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Urinary calculi

Urinary calculi, commonly known as kidney stones, are hard deposits that form in the kidneys and can cause significant pain and other symptoms. These stones are made up of minerals and salts that crystallize and stick together. The size of kidney stones can vary, and they can range from as small as a grain of sand to as large as a golf ball.


There are several types of urinary calculi, or kidney stones, each classified based on their composition. The most common types include:

  1. Calcium Stones:
    • Calcium Oxalate Stones: These are the most prevalent type of kidney stones. They form when calcium in the urine combines with oxalate, a substance found in some fruits and vegetables.
    • Calcium Phosphate Stones: These stones are formed when calcium and phosphate combine. They are less common than calcium oxalate stones.
  2. Struvite Stones:
    • These stones are often associated with urinary tract infections (UTIs) caused by certain bacteria. They can grow quickly and become quite large.
  3. Uric Acid Stones:
    • Uric acid stones form when there is an excess of uric acid in the urine. This can be caused by conditions such as gout or by a diet high in purines, which are found in certain foods.
  4. Cystine Stones:
    • Cystine stones are rare and are associated with an inherited condition called cystinuria. In this condition, the kidneys excrete too much of certain amino acids, leading to the formation of stones.
  5. Other Stones:
    • Other less common types of stones may include struvite-apatite stones and matrix stones, which contain a mix of organic and inorganic materials.

Identifying the specific type of kidney stone is crucial for determining the underlying cause and guiding treatment and preventive measures. This often involves analyzing the composition of a passed stone or using imaging techniques to identify the characteristics of the stone.


The symptoms of urinary calculi, commonly known as kidney stones, can vary depending on the size and location of the stone. Some people may not experience any symptoms until the stone starts moving within the urinary tract. Common symptoms include:

  1. Pain: The most notable symptom is often severe pain, known as renal colic. This pain can come and go and is typically felt in the back or side below the ribs. The pain may radiate to the lower abdomen and groin.
  2. Hematuria (Blood in the Urine): Kidney stones can cause bleeding in the urinary tract, leading to pink, red, or brown-colored urine.
  3. Frequency and Urgency: Individuals with kidney stones may experience an increased urge to urinate, and the need to urinate may become more frequent.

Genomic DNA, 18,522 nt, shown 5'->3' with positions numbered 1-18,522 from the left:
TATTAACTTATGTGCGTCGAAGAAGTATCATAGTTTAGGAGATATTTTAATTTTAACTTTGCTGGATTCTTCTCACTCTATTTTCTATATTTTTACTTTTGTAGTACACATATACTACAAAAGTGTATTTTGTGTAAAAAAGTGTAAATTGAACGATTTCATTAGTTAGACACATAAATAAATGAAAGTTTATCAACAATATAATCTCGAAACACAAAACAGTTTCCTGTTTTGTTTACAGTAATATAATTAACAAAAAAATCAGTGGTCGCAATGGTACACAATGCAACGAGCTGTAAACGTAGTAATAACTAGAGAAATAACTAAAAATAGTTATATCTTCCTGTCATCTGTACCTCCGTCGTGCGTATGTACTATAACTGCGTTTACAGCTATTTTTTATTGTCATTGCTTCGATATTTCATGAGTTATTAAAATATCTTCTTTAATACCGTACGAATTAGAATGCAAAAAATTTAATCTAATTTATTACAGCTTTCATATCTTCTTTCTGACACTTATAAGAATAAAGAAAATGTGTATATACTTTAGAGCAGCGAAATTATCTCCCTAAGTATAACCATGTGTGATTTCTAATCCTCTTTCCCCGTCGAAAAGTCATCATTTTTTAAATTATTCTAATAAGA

4. Painful Urination: Some people may experience pain or a burning sensation during urination.
  5. Cloudy or Foul-Smelling Urine: The presence of kidney stones can sometimes lead to changes in urine appearance and odor.
  6. Nausea and Vomiting: In some cases, individuals with kidney stones may feel nauseous and may vomit, especially if the pain is severe.
  7. Fever and Chills: If a kidney stone causes a urinary tract infection (UTI), symptoms such as fever and chills may occur.

It’s important to note that not everyone with kidney stones will experience all of these symptoms, and the severity of symptoms can vary. Small stones may pass through the urinary tract without causing noticeable symptoms, while larger stones can cause significant pain and complications.


The interpretation of urinary calculi test results depends on the specific test conducted and the findings. Here are some general interpretations of common tests used to diagnose kidney stones:

  1. Non-Contrast CT Scan:
    • If the CT scan reveals the presence of kidney stones, the report will typically provide information on the size, location, and number of stones. Larger stones may require more aggressive treatment, while smaller stones may pass naturally.
  2. Abdominal X-ray:
    • An X-ray may show the presence of larger stones, particularly those that contain calcium. However, it may not be as effective in detecting smaller stones or stones made of certain materials.
  3. Ultrasound:
    • An ultrasound can provide images of the kidneys and urinary tract, helping to identify the presence and location of kidney stones. It is less accurate than a CT scan, especially for smaller stones, but it is a non-invasive option.
  4. Intravenous Pyelogram (IVP):
    • IVP results will show the flow of contrast dye through the urinary tract, highlighting the structures and revealing any blockages or abnormalities caused by kidney stones.
  5. Urinalysis:
    • Urinalysis results can indicate the presence of blood, crystals, or signs of infection in the urine, all of which may be associated with kidney stones.
  6. Analysis of Passed Stones:
    • If a stone is passed and sent to a laboratory for analysis, the results will specify the type of stone (e.g., calcium oxalate, uric acid). This information is crucial for determining the underlying cause and guiding treatment and prevention strategies.

By Mehfooz Ali

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